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Israel's settlement plan condemned, called 'diplomatic mistake'

From 'a diplomatic mistake' to 'a proper Zionist response', politicians and political bodies respond to Israel's plan to build 3,300 settlements
Palestinians and Israeli activists hold a banner reading "No peace with settlements" January 2014 (AFP)
Par MEE staff

Following the news Thursday that Israel will construct 3,300 new homes in settlements, politicians and political bodies have reacted:

Israeli Housing Minister Uri Ariel

"I congratulate the decision to give a proper Zionist response to the establishment of the Palestinian terror cabinet," Haaretz quoted Ariel as saying.

"The right and duty of the state of Israel to build across the country to lower the housing prices is unquestionable, and I believe these tenders are just the beginning," said the minister, who is a member of the far-right Jewish Home party which opposes a Palestinian state.

Israeli Justice Minister and chief peace negotiator Tzipi Livni 

Livni told Army Radio the country had made a "diplomatic mistake that will only make it more difficult for us to mobilise world opinion against Hamas."

She blamed the Bayit Yehudi party - of which the housing minister is a member - for pressuring the government to issue the day's first batch of tenders.

"This isn't a punishment against Hamas," Livni said. "Its a punishment that the Bayit Yehudi has imposed upon the citizens of Israel."

Palestinian legislator and member of the PLO Executive Committee Hanan Ashrawi ?

Ashrawi said the Palestinians will seek UN intervention to bring Israel to account for its settlement expansion drive.

"The executive committee of the PLO views this latest escalation with the utmost of seriousness and will counter it by addressing both the UN Security Council and the General Assembly as the proper way of curbing this grave violation and ensuring accountability," Ashrawi said.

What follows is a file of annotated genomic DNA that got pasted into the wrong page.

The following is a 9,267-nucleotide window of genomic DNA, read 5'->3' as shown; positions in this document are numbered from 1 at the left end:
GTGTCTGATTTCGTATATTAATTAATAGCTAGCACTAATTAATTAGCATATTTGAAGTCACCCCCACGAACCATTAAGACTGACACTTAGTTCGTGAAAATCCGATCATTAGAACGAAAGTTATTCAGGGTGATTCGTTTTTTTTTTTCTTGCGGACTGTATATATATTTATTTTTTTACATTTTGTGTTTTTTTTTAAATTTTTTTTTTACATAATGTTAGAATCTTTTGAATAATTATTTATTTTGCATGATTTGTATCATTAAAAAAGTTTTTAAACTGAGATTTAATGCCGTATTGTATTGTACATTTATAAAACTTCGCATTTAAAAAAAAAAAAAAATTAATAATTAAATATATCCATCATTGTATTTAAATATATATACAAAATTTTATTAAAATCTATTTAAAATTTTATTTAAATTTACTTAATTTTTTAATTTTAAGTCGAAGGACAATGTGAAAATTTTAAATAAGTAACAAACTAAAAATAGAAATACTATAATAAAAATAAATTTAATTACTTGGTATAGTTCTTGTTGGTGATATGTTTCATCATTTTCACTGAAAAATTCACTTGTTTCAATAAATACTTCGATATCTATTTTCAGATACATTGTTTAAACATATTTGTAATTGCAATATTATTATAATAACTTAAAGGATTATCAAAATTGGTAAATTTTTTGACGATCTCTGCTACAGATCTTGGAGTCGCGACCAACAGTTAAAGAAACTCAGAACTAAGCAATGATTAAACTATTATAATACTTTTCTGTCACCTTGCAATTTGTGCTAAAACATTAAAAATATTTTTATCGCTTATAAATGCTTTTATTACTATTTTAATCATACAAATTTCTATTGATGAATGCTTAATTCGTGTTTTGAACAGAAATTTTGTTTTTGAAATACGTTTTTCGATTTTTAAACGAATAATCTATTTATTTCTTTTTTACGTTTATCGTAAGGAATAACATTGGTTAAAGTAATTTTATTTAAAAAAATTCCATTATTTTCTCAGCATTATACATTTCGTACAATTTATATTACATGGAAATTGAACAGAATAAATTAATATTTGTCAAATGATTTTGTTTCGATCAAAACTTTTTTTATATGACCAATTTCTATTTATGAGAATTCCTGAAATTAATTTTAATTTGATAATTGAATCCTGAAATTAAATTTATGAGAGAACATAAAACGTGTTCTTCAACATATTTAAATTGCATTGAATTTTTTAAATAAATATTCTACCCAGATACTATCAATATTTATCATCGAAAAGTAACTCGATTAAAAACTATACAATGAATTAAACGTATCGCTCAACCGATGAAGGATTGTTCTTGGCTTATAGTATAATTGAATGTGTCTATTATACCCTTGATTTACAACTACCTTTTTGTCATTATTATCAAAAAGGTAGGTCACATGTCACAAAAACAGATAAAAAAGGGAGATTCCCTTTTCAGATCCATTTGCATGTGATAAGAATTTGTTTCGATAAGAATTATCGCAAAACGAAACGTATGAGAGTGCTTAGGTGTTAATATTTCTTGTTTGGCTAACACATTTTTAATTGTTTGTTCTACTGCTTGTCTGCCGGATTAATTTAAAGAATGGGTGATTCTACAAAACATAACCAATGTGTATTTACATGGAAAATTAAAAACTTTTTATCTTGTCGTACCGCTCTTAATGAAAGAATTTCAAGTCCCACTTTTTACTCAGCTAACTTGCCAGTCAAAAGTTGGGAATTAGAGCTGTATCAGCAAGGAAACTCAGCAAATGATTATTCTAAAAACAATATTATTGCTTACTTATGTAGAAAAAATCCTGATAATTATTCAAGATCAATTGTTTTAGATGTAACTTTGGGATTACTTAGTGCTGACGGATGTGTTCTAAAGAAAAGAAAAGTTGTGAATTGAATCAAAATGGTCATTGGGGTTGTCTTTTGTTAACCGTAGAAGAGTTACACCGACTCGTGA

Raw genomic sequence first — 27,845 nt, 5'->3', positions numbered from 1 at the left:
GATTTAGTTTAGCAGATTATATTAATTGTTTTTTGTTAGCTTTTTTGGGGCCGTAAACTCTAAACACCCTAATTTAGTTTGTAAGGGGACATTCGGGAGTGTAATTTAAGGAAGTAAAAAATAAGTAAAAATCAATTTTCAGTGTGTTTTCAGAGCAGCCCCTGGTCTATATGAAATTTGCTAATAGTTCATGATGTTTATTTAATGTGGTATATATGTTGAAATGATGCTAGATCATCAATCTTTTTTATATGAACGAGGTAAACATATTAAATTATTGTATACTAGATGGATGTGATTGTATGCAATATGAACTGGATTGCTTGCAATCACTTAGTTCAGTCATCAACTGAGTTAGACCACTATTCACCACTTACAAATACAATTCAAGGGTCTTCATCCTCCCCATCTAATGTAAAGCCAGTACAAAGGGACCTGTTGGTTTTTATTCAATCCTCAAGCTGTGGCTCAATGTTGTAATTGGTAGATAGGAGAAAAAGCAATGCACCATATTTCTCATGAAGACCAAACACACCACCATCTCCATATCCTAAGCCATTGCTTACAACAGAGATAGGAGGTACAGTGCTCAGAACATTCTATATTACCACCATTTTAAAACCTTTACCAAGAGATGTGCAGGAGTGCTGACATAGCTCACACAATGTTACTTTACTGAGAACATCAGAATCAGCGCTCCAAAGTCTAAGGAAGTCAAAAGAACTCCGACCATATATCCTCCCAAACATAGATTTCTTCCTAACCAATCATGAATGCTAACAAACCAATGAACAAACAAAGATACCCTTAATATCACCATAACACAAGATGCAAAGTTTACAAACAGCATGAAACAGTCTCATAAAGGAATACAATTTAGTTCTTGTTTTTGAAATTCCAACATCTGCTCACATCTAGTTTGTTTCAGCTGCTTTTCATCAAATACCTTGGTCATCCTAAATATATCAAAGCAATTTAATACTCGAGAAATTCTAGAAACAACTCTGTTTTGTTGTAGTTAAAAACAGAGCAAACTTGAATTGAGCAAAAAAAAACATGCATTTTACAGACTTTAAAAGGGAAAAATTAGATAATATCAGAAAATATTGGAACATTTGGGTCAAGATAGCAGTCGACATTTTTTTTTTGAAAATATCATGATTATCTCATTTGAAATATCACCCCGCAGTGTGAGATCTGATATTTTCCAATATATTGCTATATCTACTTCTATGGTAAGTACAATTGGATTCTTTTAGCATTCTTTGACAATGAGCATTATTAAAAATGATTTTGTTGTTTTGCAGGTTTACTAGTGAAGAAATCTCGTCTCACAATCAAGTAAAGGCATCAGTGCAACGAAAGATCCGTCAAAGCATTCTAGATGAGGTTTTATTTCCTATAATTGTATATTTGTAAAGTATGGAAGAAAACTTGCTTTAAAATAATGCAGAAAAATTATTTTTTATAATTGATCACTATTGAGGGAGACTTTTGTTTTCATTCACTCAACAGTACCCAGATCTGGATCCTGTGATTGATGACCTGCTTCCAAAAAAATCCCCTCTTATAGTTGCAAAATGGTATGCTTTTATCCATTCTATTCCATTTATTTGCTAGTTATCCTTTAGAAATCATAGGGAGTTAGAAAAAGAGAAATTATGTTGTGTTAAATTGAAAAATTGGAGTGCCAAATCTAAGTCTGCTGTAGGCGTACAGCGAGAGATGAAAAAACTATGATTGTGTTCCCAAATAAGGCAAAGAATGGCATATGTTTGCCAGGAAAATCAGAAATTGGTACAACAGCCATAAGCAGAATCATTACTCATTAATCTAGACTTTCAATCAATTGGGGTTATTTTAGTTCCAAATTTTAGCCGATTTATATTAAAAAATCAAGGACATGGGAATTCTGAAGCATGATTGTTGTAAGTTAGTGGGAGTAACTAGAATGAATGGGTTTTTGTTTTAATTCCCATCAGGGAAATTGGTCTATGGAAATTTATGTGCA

PLO Chief Negotiator, Saeb Erekat

Erekat warned that Israel is preparing to annex areas of the West Bank and called on the international community to take action to hold Israel accountable for its violations of international law.

“We call upon the international community to assume its responsibilities, including banning all Israeli settlement products, divest from all companies involved directly or indirectly in the Israeli occupation, and take all possible measures in order to hold Israel, the occupying power, accountable for its daily violations of Palestinian rights and international law,” he said.

The European Union

The EU issued a statement saying it is "deeply disappointed" by Israeli plans to build more settler homes and called for the decision to be reversed.

The statement said, "We call on the Israeli authorities to reverse this decision and to direct all their efforts towards an early resumption of the peace talks."

UN Secretary General Ban Ki-moon

According to spokesman Stephane Dujarric Ban is "deeply concerned" by reports that Israel has issued the tenders for construction "As the United Nations has reiterated on many occasions, the building of settlements on occupied territory is illegal under international law," he said in a statement. He repeated the UN's previous call for both sides "to avoid taking unilateral actions on the ground that would further diminish the chances of reaching a negotiated final peace agreement."

"The secretary general calls on Israel to heed the calls of the international community to freeze settlement activity and abide by its commitments under international law and the roadmap," he said.

UK Foreign Secretary William Hague

Hague issued a statement saying he "deplores" the settlement expansion and "emphasises need for lasting peace". "Such decisions can only make achieving peace more difficult," Hague said.

“The UK’s position on settlements is longstanding: they are illegal under international law, undermine trust and threaten the viability of the two-state solution," he added. "A negotiated two state solution is the only solution to the Israeli-Palestinian conflict.  I urge the leaders of both sides to demonstrate the courage, vision and urgency needed to achieve this.”

The US State Department

State Department deputy spokeswoman Marie Harf called the new housing “unhelpful” and “illegitimate.”

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